Selberg sieve variational problem
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The quantity <math>M_{k,\varepsilon,\theta}</math> is defined as the supremum of <math> \sum_{m=1}^k J_{k,\varepsilon}^{(m)}(F) / I_k(F)</math> where F is now supported on <math>[0,1/\theta]^k \cap (1+\varepsilon) \cdot {\mathcal R}_k</math>, and <math>J_{k,\varepsilon}^{(m)}</math> is defined as <math>J_k^{(m)}</math> but now restricted to <math>(1-\varepsilon) \cdot {\mathcal R}_k</math>, and <math>0 \leq \varepsilon \leq \max(1/(k-1),1/\theta-1)</math> is a parameter to be optimised in. The quantity <math>M'_{k,\varepsilon,\theta}</math> is defined similarly, but with F now supported on <math>[0,1/\theta]^k \cap (1+\varepsilon) \cdot {\mathcal R}'_k \cap \max(\frac{k}{k-1},\frac{1}{\theta}) \cdot {\mathcal R}_k</math>. Finally, <math>M''_{k,\varepsilon,\theta}</math> is also defined similarly, but with F supported on a region R as above, with all marginals supported on <math>(1+\varepsilon) \cdot {\mathcal R}_{k-1}</math>. | The quantity <math>M_{k,\varepsilon,\theta}</math> is defined as the supremum of <math> \sum_{m=1}^k J_{k,\varepsilon}^{(m)}(F) / I_k(F)</math> where F is now supported on <math>[0,1/\theta]^k \cap (1+\varepsilon) \cdot {\mathcal R}_k</math>, and <math>J_{k,\varepsilon}^{(m)}</math> is defined as <math>J_k^{(m)}</math> but now restricted to <math>(1-\varepsilon) \cdot {\mathcal R}_k</math>, and <math>0 \leq \varepsilon \leq \max(1/(k-1),1/\theta-1)</math> is a parameter to be optimised in. The quantity <math>M'_{k,\varepsilon,\theta}</math> is defined similarly, but with F now supported on <math>[0,1/\theta]^k \cap (1+\varepsilon) \cdot {\mathcal R}'_k \cap \max(\frac{k}{k-1},\frac{1}{\theta}) \cdot {\mathcal R}_k</math>. Finally, <math>M''_{k,\varepsilon,\theta}</math> is also defined similarly, but with F supported on a region R as above, with all marginals supported on <math>(1+\varepsilon) \cdot {\mathcal R}_{k-1}</math>. | ||
- | The quantities <math>\hat M_{k,\varepsilon,\theta}, \hat M'_{k,\varepsilon,\theta}, \hat M''_{k,\varepsilon,\theta}</math> are defined similarly to <math>M_{k,\varepsilon,\theta}, M'_{k,\varepsilon,\theta}, M''_{k,\varepsilon,\theta}</math>, but with the truncation of <math>R</math> to <math>[0,1]^k</math> removed. | + | The quantities <math>\hat M_{k,\varepsilon,\theta}, \hat M'_{k,\varepsilon,\theta}, \hat M''_{k,\varepsilon,\theta}</math> are defined similarly to <math>M_{k,\varepsilon,\theta}, M'_{k,\varepsilon,\theta}, M''_{k,\varepsilon,\theta}</math>, but with the truncation of <math>R</math> to <math>[0,1/\theta]^k</math> removed. |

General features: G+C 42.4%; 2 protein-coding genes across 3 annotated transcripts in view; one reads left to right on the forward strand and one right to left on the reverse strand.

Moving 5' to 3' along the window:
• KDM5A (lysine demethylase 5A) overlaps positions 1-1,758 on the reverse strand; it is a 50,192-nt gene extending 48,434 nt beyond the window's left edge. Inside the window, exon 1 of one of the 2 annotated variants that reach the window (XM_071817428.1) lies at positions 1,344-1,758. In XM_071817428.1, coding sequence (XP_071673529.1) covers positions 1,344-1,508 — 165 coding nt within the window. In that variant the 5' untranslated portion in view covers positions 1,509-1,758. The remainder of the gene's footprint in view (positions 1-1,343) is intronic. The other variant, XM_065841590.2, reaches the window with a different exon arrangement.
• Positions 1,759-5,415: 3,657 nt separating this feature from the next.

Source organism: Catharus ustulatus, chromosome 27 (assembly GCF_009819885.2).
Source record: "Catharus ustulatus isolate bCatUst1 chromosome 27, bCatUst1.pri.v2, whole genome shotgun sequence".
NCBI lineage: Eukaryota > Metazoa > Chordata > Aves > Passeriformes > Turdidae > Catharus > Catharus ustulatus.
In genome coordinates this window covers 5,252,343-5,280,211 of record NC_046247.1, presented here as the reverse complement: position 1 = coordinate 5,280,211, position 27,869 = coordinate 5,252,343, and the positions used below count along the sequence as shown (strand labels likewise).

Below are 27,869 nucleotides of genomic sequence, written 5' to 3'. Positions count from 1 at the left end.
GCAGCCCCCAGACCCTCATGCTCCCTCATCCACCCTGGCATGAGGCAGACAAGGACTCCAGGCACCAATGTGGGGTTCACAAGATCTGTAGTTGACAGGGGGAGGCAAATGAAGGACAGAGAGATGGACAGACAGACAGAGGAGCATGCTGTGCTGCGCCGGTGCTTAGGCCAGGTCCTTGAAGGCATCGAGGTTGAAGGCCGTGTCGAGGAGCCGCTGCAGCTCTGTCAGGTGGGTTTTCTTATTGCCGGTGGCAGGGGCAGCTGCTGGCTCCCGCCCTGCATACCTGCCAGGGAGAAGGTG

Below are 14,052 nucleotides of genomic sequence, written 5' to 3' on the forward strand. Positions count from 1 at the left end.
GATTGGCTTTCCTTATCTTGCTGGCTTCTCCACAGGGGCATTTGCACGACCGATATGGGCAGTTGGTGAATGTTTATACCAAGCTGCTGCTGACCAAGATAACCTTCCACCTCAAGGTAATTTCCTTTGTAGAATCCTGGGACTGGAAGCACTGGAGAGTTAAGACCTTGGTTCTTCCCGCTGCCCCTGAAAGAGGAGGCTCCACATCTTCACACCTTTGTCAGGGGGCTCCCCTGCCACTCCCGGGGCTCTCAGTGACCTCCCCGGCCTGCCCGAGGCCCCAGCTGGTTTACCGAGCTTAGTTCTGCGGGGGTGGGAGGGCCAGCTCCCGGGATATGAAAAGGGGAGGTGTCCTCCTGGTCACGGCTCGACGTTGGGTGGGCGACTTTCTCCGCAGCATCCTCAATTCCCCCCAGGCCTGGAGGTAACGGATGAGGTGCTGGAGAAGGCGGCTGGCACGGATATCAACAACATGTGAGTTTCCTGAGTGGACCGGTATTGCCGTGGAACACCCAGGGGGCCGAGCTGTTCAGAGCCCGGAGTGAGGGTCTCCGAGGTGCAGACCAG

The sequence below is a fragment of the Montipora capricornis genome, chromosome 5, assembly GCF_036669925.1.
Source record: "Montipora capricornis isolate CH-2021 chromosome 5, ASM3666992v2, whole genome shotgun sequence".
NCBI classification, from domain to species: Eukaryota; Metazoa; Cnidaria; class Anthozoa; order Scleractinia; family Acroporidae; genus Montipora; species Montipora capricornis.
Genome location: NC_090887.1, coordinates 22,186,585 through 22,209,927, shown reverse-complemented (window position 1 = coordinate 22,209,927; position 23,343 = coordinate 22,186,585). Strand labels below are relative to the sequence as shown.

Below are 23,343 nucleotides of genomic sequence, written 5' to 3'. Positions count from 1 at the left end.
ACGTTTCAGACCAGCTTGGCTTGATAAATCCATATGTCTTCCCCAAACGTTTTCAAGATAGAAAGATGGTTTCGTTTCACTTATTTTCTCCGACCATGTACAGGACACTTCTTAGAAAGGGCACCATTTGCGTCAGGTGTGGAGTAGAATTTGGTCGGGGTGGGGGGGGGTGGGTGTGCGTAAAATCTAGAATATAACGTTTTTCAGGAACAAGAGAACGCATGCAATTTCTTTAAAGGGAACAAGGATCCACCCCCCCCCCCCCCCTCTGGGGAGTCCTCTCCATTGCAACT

For k=3, we also have the non-convex candidate <math>R = \{ x+y,x+z \leq 1 \} \cup \{ x+y,y+z\leq 1 \} \cup \{ x+z,y+z \leq 1 \}</math>. | For k=3, we also have the non-convex candidate <math>R = \{ x+y,x+z \leq 1 \} \cup \{ x+y,y+z\leq 1 \} \cup \{ x+z,y+z \leq 1 \}</math>. |
Revision as of 00:59, 30 January 2014
Let M_{k} be the quantity
where F ranges over square-integrable functions on the simplex
with being the quadratic forms
and
It is known that DHL[k,m + 1] holds whenever EH[θ] holds and . Thus for instance, M_{k} > 2 implies DHL[k,2] on the Elliott-Halberstam conjecture, and M_{k} > 4 implies DHL[k,2] unconditionally.
Contents |
Upper bounds
We have the upper bound
- (1)
that is proven as follows.
The key estimate is
- . (2)
Assuming this estimate, we may integrate in to conclude that
which symmetrises to
giving the desired upper bound (1).
It remains to prove (2). By Cauchy-Schwarz, it suffices to show that
But writing , the left-hand side evaluates to
as required.
Lower bounds
We will need some parameters c,T,τ > 0 and a > 1 to be chosen later (in practice we take c close to 1 / logk, T a small multiple of c, and τ a small multiple of c/k.
For any symmetric function F on the simplex , one has
and so by scaling, if F is a symmetric function on the dilated simplex , one has
after adjusting the definition of the functionals suitably for this rescaled simplex.
Now let us apply this inequality r in the interval [1,1 + τ] and to truncated tensor product functions
for some bounded measurable , not identically zero, with . We have the probabilistic interpretations
and
where , and are iid random variables in [0,T] with law , and we adopt the convention that vanishes when b < a. We thus have
- (*)
for any r.
We now introduce the random function h = h_{r} by
Observe that if S_{k − 1} < r, then
and hence by the Legendre identity
We also note that (using the iid nature of the X_{i} to symmetrise)
Inserting these bounds into (*) and rearranging, we conclude that
where is the defect from the upper bound. Splitting the integrand into regions where s or t is larger than or less than T, we obtain
where
and
We now focus on Y_{1}. It is only non-zero when . Bounding , we see that
where log_{ + }(x) is equal to logx when and zero otherwise. We can rewrite this as
We write and . Using the bound we have
and thus (bounding ).
- .
Symmetrising, we conclude that
where
For Z_{2}, which is a tiny term, we use the crude bound
For Z_{1}, we use the bound
valid for any a > 1, which can be verified because the LHS is concave for , while the RHS is convex and is tangent to the LHS as x=a. We then have
and thus
where
A good choice for a = a[r] here is (assuming ), in which case the formula simplifies to
Thus far, our arguments have been valid for arbitrary functions g. We now specialise to functions of the form
Note the identity
on [0,min(r − S_{k − 1},T)]. Thus
Bounding and using symmetry, we conclude
Since , we conclude that
where Z_{4} = Z_{4}[r] is the quantity
Putting all this together, we have
At this point we encounter a technical problem that Z_{4} diverges logarithmically (up to a cap of logk) as S_{k − 1} approaches r. To deal with this issue we average in r, and specifically over the interval [1,1 + τ]. One can calculate that